"A leading U.S. university without a global outlook in its alumni outreach and development activity is one that overlooks the potential of a group of constituents who may be ready and willing to help," Tseng said.

He described a trip to Beijing in September when he bumped into representatives from Cornell and Yale, with Princeton about to appear. Tseng said his China stop netted $1.5 million in scholarships and fellowships for Stanford.

"Studies have shown that foreign donors are motivated by the same factors that influence their American counterparts: belief in the institution's mission and a desire to do good," Tseng said.

Haverford's Sherman has a great deal of energy, a head for names and faces, an outgoing personality, and the patience to develop long-term relationships.

Sherman persuaded President Thomas R. Tritton to let her travel abroad, and now he, too, travels annually to Asia. Four years ago, she established an international council, made up of Haverford graduates who live abroad or who have significant business interests abroad.

The council helps to recruit foreign students and provides a college connection for graduates who are working and living abroad.

"We've discovered that a significant number of people spend time in their career in places like London or Paris," Sherman said. "If you ignore alumni at a critical growth period in their life when they may be lonely or disconnected, and then you come back to them in 20 years and hold out your hat -- what's that about?"

Sherman now is building contacts in Asia. In the spring of 2004, a Chinese couple, Ying Wu and his wife, Yalan, stopped by her office while their son took the campus tour. Wu encouraged her to add more Asian students, and Sherman replied that they hoped the current fundraising campaign would produce $10 million in scholarships for international students.

Wu turned to his wife. "I think we can help them," he said, explaining to Sherman that he was a "significant" businessman who could open a lot of doors in China. He phoned the next day and told Sherman he wanted to give $200,000 for scholarship money for Chinese students.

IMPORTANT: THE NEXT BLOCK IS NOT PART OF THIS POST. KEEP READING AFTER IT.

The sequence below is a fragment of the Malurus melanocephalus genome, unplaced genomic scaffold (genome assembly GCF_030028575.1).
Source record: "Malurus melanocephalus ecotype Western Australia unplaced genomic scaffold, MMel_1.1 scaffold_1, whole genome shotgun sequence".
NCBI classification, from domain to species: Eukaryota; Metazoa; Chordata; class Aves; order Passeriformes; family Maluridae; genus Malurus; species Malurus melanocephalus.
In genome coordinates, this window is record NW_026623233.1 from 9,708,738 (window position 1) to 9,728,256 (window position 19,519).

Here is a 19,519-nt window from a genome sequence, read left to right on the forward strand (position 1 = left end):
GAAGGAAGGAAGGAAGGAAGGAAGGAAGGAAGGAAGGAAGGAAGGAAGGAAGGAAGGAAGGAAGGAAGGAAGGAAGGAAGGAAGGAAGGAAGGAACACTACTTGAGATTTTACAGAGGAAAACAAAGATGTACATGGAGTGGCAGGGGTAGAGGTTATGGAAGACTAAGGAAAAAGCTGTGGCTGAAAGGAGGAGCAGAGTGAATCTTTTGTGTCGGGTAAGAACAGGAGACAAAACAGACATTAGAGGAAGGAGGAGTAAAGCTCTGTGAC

A written pledge for the amount followed by facsimile 30 minutes later.

"It was one of the most remarkable experiences I've ever had in my life," Sherman said.

She has had some remarkable ones. Sherman was in a cab on the way to the World Trade Center to meet a wealthy college alumnus on Sept. 11, 2001. Several Haverford alumni died that day.

At a Haverford memorial service, Sherman met James Kinsella, class of 1982, who as a Microsoft employee helped found MSNBC. Kinsella now runs Interoute, a European voice and data network provider based in London.

In subsequent conversations, Kinsella indicated he was interested in the internationalization of Haverford.

His desire was to establish a scholarship fund for students from Islamic countries. Kinsella agreed to spend $150,000 on a three-year "pilot" program.

"My interest in international starts with business," Kinsella said during a meeting with Sherman in his offices in the Docklands district of London. "The world could benefit from educating an Arab kid at a place like Haverford. This, for me, is not about Haverford students benefiting from diversity, but about the kid from the Arab world going to Haverford and becoming a leader at home."

Sherman beamed. For her, the dance had begun, and she knew all the next steps.

Jill Sherman of Haverford College travels overseas looking for potential donors among alumni and friends of the Pennsylvania school.